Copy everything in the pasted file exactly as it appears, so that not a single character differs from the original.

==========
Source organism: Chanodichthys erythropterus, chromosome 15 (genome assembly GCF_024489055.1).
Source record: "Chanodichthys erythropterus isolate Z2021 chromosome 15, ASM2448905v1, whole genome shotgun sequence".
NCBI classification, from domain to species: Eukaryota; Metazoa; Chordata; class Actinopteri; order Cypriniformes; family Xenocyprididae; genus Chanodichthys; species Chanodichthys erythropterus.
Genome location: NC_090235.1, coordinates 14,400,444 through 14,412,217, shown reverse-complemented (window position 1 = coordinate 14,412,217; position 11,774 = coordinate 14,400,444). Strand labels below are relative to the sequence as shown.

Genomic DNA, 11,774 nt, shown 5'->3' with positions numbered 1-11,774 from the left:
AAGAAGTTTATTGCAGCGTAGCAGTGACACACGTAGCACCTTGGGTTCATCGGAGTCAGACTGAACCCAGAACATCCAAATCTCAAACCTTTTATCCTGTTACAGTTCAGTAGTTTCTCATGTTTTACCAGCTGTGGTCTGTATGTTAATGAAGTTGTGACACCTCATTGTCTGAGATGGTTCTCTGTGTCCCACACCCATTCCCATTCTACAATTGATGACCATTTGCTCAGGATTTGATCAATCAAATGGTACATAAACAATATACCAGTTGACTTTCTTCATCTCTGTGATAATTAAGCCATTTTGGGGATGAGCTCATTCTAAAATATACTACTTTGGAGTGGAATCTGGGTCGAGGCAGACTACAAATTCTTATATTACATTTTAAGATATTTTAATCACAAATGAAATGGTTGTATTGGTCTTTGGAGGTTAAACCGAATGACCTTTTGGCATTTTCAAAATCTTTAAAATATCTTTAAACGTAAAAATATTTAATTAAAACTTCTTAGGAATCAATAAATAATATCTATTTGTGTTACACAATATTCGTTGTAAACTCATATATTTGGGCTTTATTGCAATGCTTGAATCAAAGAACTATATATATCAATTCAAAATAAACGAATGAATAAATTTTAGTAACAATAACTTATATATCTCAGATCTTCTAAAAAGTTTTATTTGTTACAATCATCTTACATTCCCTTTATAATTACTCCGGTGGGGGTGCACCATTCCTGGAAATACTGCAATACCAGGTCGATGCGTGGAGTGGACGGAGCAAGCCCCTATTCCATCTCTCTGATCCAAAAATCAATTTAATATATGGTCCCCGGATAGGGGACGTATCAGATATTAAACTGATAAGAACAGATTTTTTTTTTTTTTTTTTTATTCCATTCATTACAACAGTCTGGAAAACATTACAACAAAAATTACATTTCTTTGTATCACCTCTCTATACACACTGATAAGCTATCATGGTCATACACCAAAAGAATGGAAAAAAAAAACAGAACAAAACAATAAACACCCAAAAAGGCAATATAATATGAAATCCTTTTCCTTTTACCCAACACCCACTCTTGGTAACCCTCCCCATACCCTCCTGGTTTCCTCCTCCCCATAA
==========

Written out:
Source organism: Chanodichthys erythropterus, chromosome 15 (genome assembly GCF_024489055.1).
Source record: "Chanodichthys erythropterus isolate Z2021 chromosome 15, ASM2448905v1, whole genome shotgun sequence".
NCBI classification, from domain to species: Eukaryota; Metazoa; Chordata; class Actinopteri; order Cypriniformes; family Xenocyprididae; genus Chanodichthys; species Chanodichthys erythropterus.
Genome location: NC_090235.1, coordinates 14,400,444 through 14,412,217, shown reverse-complemented (window position 1 = coordinate 14,412,217; position 11,774 = coordinate 14,400,444). Strand labels below are relative to the sequence as shown.

Genomic DNA, 11,774 nt, shown 5'->3' with positions numbered 1-11,774 from the left:
AAGAAGTTTATTGCAGCGTAGCAGTGACACACGTAGCACCTTGGGTTCATCGGAGTCAGACTGAACCCAGAACATCCAAATCTCAAACCTTTTATCCTGTTACAGTTCAGTAGTTTCTCATGTTTTACCAGCTGTGGTCTGTATGTTAATGAAGTTGTGACACCTCATTGTCTGAGATGGTTCTCTGTGTCCCACACCCATTCCCATTCTACAATTGATGACCATTTGCTCAGGATTTGATCAATCAAATGGTACATAAACAATATACCAGTTGACTTTCTTCATCTCTGTGATAATTAAGCCATTTTGGGGATGAGCTCATTCTAAAATATACTACTTTGGAGTGGAATCTGGGTCGAGGCAGACTACAAATTCTTATATTACATTTTAAGATATTTTAATCACAAATGAAATGGTTGTATTGGTCTTTGGAGGTTAAACCGAATGACCTTTTGGCATTTTCAAAATCTTTAAAATATCTTTAAACGTAAAAATATTTAATTAAAACTTCTTAGGAATCAATAAATAATATCTATTTGTGTTACACAATATTCGTTGTAAACTCATATATTTGGGCTTTATTGCAATGCTTGAATCAAAGAACTATATATATCAATTCAAAATAAACGAATGAATAAATTTTAGTAACAATAACTTATATATCTCAGATCTTCTAAAAAGTTTTATTTGTTACAATCATCTTACATTCCCTTTATAATTACTCCGGTGGGGGTGCACCATTCCTGGAAATACTGCAATACCAGGTCGATGCGTGGAGTGGACGGAGCAAGCCCCTATTCCATCTCTCTGATCCAAAAATCAATTTAATATATGGTCCCCGGATAGGGGACGTATCAGATATTAAACTGATAAGAACAGATTTTTTTTTTTTTTTTTTTATTCCATTCATTACAACAGTCTGGAAAACATTACAACAAAAATTACATTTCTTTGTATCACCTCTCTATACACACTGATAAGCTATCATGGTCATACACCAAAAGAATGGAAAAAAAAAACAGAACAAAACAATAAACACCCAAAAAGGCAATATAATATGAAATCCTTTTCCTTTTACCCAACACCCACTCTTGGTAACCCTCCCCATACCCTCCTGGTTTCCTCCTCCCCATAA